My agent did send out Mistress of the Wind, but he wanted to sell it before sending out Bringers of Magic. He wasn’t offering it as part of the Arucadi series but simply as a stand-alone fantasy novel. But I suppose all the major publishers look at the sales records of previously published authors. Mistress didn’t sell, and eventually my agent and I parted ways, an amicable parting, and I remain grateful to him for the sales and contract negotiations he handled so successfully in the three books published by Tor.

I had started a book to follow Bringers of Magic and a book to follow Bryte’s Ascent. Now there seemed no point in finishing either, because they were part of a series that had come, it seemed, to a screeching halt.  But I had three completed novels that were homeless. What to do with them?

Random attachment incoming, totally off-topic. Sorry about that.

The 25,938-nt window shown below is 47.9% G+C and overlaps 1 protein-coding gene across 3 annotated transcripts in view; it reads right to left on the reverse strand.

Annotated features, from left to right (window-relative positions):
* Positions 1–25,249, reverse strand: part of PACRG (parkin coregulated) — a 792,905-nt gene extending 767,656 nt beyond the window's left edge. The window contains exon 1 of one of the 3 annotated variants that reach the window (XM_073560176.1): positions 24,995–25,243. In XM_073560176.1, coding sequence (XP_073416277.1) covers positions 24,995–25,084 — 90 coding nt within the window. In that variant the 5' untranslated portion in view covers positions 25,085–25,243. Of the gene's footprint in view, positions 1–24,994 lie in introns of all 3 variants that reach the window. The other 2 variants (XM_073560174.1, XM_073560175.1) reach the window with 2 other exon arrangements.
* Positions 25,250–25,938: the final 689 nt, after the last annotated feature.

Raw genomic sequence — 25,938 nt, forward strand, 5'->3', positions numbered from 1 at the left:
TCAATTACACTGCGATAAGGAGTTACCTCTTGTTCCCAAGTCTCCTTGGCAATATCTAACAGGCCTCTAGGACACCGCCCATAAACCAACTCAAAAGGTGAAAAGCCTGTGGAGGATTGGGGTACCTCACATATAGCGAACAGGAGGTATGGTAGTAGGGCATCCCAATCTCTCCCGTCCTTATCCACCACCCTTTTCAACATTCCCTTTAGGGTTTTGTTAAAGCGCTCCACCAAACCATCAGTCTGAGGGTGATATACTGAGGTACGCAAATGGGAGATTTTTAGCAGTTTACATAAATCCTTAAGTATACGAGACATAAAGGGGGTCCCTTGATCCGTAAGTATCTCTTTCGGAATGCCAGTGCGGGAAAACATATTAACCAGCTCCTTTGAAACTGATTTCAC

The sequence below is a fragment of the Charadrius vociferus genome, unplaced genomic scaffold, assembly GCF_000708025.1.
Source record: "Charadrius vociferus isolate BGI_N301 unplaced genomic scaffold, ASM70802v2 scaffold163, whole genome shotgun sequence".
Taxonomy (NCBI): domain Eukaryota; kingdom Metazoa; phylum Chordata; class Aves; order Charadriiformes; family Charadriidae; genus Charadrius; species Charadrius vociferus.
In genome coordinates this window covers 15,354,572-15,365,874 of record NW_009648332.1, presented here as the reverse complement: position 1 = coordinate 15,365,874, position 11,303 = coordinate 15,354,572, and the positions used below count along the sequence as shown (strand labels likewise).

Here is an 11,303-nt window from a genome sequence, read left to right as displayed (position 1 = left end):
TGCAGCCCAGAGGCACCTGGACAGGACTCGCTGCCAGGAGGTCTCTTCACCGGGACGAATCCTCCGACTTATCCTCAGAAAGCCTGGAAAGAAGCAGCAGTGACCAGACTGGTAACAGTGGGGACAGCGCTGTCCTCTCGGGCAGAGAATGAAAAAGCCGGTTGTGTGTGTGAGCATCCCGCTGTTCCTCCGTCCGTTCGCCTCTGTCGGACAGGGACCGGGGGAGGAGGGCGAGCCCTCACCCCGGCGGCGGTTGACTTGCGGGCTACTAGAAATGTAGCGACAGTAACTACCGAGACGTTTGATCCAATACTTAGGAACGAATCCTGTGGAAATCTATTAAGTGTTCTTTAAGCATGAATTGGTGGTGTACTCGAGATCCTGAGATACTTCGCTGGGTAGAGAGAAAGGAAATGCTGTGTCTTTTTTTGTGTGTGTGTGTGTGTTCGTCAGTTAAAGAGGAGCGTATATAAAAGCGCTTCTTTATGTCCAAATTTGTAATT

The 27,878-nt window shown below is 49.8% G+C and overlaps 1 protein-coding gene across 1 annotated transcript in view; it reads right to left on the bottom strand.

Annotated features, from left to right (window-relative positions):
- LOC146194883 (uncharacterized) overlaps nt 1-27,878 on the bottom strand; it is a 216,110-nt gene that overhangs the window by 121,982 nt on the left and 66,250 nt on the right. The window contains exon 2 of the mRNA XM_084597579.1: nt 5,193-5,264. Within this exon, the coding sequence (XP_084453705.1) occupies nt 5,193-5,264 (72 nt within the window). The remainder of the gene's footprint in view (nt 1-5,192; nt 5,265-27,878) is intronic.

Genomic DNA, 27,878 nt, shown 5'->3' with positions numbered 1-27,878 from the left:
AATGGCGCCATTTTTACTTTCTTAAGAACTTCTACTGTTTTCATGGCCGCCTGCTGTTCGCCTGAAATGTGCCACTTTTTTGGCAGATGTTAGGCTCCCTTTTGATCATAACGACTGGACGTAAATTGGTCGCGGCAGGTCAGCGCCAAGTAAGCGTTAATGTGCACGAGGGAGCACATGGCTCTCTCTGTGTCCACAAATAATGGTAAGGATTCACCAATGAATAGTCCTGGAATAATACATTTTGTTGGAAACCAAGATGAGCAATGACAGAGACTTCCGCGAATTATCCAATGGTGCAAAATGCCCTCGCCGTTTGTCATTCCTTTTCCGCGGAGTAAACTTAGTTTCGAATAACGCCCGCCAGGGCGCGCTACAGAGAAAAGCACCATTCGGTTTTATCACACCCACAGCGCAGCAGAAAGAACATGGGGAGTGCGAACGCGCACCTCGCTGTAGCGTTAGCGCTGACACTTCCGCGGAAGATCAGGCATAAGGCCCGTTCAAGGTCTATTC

I did not want to self-publish. In fact, I didn’t feel I could afford to. However, ebooks began to become popular, and I learned of Bookbrewer, a company that was gearing up to offer a self-publishing venue for ebooks. They wanted Beta testers for their publishing process and offered the chance to get a book published at no charge in return for being a Beta tester and critiquing the process and the appearance of the result. I submitted Bryte’s Ascent to them, and it was accepted for Beta testing. We worked out some of the problems and snags in the process, and in return Bryte’s Ascent became an ebook available in all ebook formats. I receive royalties on its sales and am happy to have it available as the continuation of the Arucadi series.